Comcast announced on its blog on Friday that it will indeed authenticate HBO GO for use by subscribers with both Xbox and the Xbox Live service. When Xbox initially announced two weeks ago that it was enabling Comcast's Xfinity TV, MLB.TV and HBO GO apps, Comcast (along with Time Warner Cable and Bright House) subscribers were unable to access HBO GO, because the cable operators weren't authenticating it. For Comcast subscribers, that meant the only HBO programs they could view on their Xbox was via the Xfinity app, which offers far less content. The move set off a vocal protest by Comcast/HBO/Xbox subscribers, including a much-noticed Facebook post by Netflix CEO Reed Hastings.

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  • VideoNuze Report Podcast #128 - Comcast to Authenticate HBO GO on Xbox? MMOD Traffic Down

    I'm pleased to be joined once again by Colin Dixon, senior partner at The Diffusion Group, for the 128th edition of the VideoNuze Report podcast, for April 6, 2012. First up this week we discuss another angle of last week's Xbox video launch - whether Comcast will reverse itself and authenticate HBO GO for its subscribers (as Netflix CEO Reed Hastings wrote openly on Facebook asking Comcast to do). Then we discuss the downturn in March Madness online traffic and the effect of Turner's new paywall.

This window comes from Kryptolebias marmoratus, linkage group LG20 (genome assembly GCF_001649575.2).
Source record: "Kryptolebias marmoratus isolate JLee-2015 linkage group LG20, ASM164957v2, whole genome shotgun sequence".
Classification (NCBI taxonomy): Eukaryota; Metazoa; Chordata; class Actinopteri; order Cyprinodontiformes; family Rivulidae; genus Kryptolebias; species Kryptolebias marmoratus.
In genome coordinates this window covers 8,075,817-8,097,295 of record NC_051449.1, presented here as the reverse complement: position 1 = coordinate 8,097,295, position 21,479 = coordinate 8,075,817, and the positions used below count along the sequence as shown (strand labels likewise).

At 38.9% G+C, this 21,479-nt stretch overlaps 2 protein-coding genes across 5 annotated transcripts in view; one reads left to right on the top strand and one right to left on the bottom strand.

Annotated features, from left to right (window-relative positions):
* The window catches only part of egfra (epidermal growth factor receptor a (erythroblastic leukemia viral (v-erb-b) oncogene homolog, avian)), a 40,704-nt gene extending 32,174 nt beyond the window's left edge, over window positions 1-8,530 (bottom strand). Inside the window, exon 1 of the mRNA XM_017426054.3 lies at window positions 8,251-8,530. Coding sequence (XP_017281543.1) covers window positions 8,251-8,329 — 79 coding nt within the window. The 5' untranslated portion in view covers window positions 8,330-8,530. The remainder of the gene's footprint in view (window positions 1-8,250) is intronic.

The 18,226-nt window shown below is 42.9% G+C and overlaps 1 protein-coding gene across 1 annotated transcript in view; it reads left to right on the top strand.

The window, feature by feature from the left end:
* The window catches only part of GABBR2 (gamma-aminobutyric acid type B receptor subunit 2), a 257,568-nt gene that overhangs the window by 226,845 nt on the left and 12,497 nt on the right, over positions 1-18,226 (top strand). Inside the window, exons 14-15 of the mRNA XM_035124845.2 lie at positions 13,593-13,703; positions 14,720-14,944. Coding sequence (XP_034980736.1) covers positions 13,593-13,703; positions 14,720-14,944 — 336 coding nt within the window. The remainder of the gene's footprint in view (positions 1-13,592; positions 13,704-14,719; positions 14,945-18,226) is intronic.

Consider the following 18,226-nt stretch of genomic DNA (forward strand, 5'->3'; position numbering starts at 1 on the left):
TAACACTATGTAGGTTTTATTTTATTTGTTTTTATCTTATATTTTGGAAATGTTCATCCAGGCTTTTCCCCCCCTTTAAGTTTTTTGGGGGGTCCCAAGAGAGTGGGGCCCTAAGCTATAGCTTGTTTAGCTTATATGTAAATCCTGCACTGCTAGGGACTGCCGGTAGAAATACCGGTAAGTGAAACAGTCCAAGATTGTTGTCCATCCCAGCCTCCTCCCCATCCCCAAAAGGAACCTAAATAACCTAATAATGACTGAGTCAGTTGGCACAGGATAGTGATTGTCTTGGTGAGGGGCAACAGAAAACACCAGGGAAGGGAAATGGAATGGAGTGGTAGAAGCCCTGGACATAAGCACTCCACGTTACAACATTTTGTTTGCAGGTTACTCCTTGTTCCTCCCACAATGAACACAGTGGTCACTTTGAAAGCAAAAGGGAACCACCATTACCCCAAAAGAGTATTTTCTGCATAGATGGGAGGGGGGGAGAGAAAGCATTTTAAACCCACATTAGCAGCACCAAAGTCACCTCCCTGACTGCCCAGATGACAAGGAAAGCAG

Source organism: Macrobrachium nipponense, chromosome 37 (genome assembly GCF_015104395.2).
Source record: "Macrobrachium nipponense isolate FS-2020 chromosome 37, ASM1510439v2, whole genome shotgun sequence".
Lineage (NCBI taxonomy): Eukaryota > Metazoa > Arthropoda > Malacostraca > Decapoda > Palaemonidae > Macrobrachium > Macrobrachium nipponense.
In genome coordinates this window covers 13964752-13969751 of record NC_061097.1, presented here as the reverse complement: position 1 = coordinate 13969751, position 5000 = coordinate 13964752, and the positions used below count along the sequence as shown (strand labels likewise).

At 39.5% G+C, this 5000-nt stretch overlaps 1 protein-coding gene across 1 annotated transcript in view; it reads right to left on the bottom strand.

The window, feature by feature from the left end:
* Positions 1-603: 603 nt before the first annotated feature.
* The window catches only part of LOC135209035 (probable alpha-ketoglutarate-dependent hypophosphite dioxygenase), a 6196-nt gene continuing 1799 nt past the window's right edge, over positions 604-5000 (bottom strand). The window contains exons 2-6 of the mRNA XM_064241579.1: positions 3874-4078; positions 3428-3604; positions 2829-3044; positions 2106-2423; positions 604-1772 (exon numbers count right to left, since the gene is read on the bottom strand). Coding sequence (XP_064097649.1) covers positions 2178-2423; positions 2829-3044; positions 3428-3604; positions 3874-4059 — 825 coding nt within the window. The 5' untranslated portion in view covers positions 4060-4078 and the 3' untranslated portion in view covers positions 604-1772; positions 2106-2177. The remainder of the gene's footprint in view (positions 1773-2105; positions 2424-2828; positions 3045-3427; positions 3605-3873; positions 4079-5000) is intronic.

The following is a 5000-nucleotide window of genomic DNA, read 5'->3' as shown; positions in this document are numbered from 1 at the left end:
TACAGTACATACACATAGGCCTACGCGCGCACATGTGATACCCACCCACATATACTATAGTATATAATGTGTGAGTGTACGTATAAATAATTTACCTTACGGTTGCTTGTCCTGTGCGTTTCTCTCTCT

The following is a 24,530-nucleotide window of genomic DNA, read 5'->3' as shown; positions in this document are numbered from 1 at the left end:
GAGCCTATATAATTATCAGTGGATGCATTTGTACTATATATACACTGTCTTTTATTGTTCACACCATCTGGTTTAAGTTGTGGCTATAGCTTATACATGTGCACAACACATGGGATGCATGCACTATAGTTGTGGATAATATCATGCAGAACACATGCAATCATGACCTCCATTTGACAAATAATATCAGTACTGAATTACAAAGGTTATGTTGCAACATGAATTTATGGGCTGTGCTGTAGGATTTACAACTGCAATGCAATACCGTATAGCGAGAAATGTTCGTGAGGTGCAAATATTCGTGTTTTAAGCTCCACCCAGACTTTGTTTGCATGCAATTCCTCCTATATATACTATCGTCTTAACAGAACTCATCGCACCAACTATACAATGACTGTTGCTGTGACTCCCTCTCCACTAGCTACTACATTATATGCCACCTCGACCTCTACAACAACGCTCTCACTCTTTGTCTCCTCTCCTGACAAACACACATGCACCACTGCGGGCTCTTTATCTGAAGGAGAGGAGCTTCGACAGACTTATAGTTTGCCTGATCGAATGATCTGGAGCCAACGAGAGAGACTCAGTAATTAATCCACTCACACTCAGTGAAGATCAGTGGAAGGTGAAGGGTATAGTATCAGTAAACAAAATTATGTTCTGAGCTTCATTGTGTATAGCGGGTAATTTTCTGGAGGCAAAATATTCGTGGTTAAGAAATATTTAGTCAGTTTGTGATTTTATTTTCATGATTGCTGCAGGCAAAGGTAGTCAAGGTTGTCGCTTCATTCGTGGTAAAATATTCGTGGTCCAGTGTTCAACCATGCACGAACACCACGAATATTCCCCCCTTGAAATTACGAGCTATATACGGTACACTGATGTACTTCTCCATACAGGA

Last week when Xbox launched a number of new video apps including Comcast's Xfinity, HBO GO and, Comcast made a decision not to authenticate HBO GO for its own subscribers with Xboxes, thereby forcing them to settle for HBO content that's available within its own Xfinity app. As Colin points out, that was a continuation of Comcast's (and other pay-TV operators') policy of not authenticating the HBO GO app for its subscribers using Roku.

    A vocal group of Comcast/HBO subscribers with Xbox complained, with Hastings's post getting the most attention. This week, the NY Times reported that Comcast might reverse itself and authenticate HBO GO after all. It's confusing stuff, and Colin and I do our best to explain what might be going on behind the scenes with the balance of power between cable operators and cable networks.